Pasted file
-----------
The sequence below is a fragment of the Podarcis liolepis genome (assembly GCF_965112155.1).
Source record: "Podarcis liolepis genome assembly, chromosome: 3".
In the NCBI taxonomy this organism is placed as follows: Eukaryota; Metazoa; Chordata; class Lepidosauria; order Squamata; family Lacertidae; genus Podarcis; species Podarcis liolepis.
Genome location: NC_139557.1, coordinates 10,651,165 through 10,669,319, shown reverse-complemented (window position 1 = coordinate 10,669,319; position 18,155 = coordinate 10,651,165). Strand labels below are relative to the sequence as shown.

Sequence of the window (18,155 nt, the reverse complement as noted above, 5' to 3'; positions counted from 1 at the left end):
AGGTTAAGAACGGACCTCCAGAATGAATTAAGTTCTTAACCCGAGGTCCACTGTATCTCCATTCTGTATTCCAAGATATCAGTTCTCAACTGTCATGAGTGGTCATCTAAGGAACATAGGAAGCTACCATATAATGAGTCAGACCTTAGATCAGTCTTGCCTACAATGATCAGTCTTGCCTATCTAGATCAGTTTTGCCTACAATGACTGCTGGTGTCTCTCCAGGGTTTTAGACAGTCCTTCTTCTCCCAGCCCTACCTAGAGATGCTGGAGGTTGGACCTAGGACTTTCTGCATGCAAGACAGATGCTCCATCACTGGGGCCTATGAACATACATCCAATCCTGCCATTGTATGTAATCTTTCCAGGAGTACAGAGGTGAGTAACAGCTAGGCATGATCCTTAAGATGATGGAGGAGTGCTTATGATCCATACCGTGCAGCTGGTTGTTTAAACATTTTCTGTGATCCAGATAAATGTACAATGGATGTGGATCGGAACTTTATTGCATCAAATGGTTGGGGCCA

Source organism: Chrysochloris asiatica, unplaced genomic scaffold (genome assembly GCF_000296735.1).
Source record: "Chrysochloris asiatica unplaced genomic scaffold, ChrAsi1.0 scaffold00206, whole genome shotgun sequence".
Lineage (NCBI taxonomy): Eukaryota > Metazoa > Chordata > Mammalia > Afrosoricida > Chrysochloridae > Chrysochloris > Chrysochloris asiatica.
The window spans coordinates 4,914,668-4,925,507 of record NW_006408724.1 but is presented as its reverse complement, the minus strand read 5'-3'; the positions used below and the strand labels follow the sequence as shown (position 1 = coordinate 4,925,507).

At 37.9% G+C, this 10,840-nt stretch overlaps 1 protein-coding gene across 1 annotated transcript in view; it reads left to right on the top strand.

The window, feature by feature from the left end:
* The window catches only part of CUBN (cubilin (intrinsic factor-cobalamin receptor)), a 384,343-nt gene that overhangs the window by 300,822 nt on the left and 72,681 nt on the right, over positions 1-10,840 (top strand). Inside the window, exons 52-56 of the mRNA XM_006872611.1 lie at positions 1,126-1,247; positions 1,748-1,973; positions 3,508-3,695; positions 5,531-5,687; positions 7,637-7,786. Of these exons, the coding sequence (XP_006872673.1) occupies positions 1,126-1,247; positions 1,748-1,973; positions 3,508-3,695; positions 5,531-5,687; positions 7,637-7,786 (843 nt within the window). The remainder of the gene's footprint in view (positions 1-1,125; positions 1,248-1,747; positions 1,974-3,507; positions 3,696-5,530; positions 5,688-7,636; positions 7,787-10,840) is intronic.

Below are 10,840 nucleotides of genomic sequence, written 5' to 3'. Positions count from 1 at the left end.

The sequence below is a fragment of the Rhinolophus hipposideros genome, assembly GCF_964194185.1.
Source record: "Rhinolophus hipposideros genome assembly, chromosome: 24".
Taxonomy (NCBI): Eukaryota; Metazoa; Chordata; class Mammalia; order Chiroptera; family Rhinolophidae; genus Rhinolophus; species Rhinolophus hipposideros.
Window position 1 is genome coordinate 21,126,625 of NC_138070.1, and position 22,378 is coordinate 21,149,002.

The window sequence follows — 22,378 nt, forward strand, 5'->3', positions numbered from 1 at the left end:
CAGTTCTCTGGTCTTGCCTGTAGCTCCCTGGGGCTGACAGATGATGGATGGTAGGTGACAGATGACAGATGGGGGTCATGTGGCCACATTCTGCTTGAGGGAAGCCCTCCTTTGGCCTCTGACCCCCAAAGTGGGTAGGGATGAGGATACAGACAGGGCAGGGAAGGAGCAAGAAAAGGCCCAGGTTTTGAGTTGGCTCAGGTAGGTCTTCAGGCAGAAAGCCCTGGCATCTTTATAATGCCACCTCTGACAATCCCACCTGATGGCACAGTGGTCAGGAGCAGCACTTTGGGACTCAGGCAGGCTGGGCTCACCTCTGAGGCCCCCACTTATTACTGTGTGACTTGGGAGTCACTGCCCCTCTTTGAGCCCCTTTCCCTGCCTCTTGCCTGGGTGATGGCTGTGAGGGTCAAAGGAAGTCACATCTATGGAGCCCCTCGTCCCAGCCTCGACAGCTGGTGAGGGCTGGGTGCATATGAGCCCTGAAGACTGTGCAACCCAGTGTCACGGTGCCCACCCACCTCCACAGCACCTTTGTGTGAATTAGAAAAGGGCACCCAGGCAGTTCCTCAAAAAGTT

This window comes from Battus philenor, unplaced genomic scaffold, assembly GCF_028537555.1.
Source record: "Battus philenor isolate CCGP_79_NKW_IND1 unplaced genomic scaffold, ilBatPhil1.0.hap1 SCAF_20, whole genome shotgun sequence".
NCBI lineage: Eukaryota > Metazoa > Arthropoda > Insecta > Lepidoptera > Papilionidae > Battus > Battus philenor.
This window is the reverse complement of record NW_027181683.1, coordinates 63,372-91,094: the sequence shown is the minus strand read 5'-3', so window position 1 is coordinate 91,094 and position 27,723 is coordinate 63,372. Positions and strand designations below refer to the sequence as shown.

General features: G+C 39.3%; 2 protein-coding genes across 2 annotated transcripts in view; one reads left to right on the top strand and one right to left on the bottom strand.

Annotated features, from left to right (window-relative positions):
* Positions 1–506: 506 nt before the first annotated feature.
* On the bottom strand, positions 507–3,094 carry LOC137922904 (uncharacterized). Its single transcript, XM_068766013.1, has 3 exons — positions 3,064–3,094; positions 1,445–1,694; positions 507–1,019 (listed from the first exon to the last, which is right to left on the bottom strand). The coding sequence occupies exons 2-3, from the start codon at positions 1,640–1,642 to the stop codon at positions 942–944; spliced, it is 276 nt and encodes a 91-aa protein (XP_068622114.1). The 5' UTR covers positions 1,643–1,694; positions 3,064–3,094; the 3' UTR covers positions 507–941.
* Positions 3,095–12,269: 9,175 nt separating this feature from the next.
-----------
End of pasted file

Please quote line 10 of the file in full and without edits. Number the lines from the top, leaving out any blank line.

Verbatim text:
The window spans coordinates 4,914,668-4,925,507 of record NW_006408724.1 but is presented as its reverse complement, the minus strand read 5'-3'; the positions used below and the strand labels follow the sequence as shown (position 1 = coordinate 4,925,507).